The Chronicles of Narnia: Prince Caspian
Saving Narnia – one midget at a time.

Theatrical Release Date: 05/16/2008
Director: Andrew Adamson
Cast: Ben Barnes, Georgie Henley, Skandar Keynes, William Moseley, Anna Popplewell, Sergio Castellitto, Peter Dinklage, Warwick Davis

The next installment in The Chronicles of Narnia has finally been ushered into theaters with “Prince Caspian”. This time around, our heroes from “The Lion, the Witch and the Wardrobe” return to Narnia to help the rightful heir to the land reclaim his throne and bring peace to the land.

But getting into the plot really isn’t all that important. As Elizabeth Edgemont pointed out to me, C.S. Lewis’ books really aren’t about plot but morality plays disguised as children’s books. She had just reread this particular book and explained the multiple divergences between the two … which is good, because my edumakacion ain’t allow for any extravehicular reedin.

Like all of the franchise, the religious undertones aren’t so underneath and it’s amazing that a story simple enough to fall into two or three simple acts could take over two hours. “Prince Caspian” (and the series in general) is like a burrito with only one ingredient. You think you’re getting a substantial, filling meal and you find out there’s not much there.

That compounds my main problem; I’ve already seen it, in the first film three years ago. Sure, there are a few different names and faces … and the amount of fighting and violence has ratcheted up (How is this PG?) … but there’s nothing really new here. That basic underlying moral of having faith in an all-powerful figure who will rescue you in your greatest time of need is again center stage and that would be okay, if there was also a stronger story to go along with it.

The Pevensie children undergo a modicum of character development but not enough to really warrant nearly 2 1/2 hours of fantasy wonderment (and as Elizabeth also pointed out, the film twists the book’s take on the kids somewhat significantly anyway).

On the positive side, I do credit director Andrew Adamson (who did the first film) with again making Narnia come to life. The look of the landscapes and creatures is excellent and the effects were less noticeable, even Aslan the lion was a bit more realistic this time around (all things considered).

Also, the new characters and the actors behind them infused enough life to keep this behemoth of a film interesting. Eddie Izzard voices a combative mouse with great flair, Sergio Castellitto plays the false bravado King nicely and most importantly, the story calls for two dwarves.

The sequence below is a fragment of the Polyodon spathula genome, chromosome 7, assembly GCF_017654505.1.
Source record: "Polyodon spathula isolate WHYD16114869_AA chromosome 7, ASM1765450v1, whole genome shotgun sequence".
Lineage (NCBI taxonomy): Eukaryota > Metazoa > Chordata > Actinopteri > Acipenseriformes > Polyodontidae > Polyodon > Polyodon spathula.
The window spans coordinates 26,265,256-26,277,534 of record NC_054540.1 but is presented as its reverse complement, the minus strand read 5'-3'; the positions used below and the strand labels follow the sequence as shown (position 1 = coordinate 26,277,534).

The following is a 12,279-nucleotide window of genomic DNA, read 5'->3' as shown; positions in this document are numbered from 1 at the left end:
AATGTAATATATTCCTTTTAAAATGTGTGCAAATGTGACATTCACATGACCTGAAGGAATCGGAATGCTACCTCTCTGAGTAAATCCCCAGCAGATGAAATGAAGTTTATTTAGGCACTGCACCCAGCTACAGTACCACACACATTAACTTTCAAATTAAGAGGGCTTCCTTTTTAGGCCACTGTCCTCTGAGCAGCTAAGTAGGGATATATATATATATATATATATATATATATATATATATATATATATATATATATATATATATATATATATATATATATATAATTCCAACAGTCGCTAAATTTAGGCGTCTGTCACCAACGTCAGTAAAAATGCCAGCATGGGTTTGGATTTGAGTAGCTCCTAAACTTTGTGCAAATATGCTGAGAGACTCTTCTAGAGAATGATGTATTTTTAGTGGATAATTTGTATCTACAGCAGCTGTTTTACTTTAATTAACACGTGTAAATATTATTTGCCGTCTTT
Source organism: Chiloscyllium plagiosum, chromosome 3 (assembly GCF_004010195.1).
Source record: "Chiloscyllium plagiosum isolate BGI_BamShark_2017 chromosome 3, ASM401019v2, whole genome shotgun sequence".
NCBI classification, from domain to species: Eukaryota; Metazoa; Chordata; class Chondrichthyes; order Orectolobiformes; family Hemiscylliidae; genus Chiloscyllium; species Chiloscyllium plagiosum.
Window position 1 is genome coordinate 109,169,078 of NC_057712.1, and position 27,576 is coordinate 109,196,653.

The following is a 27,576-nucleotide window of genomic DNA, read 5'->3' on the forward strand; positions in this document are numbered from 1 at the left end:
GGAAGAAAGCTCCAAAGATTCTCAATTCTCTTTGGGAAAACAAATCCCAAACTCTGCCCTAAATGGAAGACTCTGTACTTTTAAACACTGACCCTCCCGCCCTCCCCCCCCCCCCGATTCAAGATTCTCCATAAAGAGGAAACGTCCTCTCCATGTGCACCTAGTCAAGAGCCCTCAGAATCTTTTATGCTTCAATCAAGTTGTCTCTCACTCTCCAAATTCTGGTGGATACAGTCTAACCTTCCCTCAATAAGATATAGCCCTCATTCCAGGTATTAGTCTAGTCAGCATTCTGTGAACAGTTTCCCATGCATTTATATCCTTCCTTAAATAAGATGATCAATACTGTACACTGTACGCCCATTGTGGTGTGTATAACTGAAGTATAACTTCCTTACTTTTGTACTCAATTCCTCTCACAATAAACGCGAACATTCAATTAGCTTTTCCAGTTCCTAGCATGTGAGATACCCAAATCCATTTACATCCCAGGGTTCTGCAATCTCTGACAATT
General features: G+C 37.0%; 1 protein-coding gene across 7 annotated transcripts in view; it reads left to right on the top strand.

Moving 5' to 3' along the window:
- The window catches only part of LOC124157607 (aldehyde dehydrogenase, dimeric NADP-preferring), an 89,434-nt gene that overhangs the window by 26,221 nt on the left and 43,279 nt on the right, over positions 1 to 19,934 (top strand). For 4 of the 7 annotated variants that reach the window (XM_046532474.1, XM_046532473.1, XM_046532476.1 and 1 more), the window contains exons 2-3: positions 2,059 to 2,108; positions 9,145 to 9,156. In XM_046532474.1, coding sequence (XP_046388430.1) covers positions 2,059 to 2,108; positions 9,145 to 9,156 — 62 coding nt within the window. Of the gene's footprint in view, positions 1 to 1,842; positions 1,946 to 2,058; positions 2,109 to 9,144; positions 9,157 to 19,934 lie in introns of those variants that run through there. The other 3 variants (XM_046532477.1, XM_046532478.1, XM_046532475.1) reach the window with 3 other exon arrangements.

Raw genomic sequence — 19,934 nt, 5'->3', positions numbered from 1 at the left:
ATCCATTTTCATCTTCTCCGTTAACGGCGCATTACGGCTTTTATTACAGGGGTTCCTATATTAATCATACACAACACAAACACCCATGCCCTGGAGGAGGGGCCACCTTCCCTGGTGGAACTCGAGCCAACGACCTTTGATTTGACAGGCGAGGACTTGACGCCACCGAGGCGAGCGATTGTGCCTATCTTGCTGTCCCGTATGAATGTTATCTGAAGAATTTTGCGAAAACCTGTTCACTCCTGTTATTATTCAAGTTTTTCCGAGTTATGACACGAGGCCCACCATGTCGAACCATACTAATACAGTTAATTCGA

Now, when you’re making a big Hollywood film and need dwarves, you dial one of two people: Peter Dinklage or Warwick Davis. Needing both just meant that one of my dreams just came true. Between “The Station Agent”, “Tiptoes” and “Elf” for Dinklage and “Return of the Jedi”, “Willow” and the Leprechaun series for Davis, they make up a considerable portion of my film library. I’m not being sarcastic in any way in saying that I love their performances in nearly every film they’ve ever done and it was their inclusion to this film that kept me from checking my watch too often.

Dinklage especially gets to shine, having more screen time than Davis, and all sorts of great quips and retorts. The energy he brings is enough to mask the general malaise that still hovers around the young actors playing the Pevensie children. For that, I’m really grateful.

Trying to figure out exactly where I stand on this film is a bit of a quandary. On one hand, some of the new blood helped to infuse the picture with much needed life. On the other, it’s WAY too long and especially considering its length, not much actual plot goes on. It’s a long escape scene opening, a long return to Narnia for the Pevensies, a long setup to the first battle, a long come to terms with one another, a long preparation for the final battle, a long final battle, I think you get the point.

Add on to that the completely ridiculous deus ex machina effect all of the books have, and that have carried over into the films, and I’m starting to wonder how it is that I didn’t hate the film. Truth be told, it was okay. I was mildly entertained and actually enjoyed Izzard, Dinklage and Davis.

The real test for your own ability to think spending $742.37 on watching this in theaters comes down to how much you liked “The Lion, the Witch and the Wardrobe”. If you had a good time, this will fit the bill. If you found it too long, predictable and childish, consider yourself warned (especially if you have a Tolkien fetish and don’t want to see Narnia 2: Rise of the Ents, or experience the great gynecological gateway that’s revealed at the end of this film).

Oddly enough, for all my hemming and hawing, I’m going to give “Prince Caspian” a 3 out of 5. It does what I expected it to do and matches up with the first film in the franchise for the most part. Now if I could only get an answer to how the people in Narnia have fireworks but no gunpowder …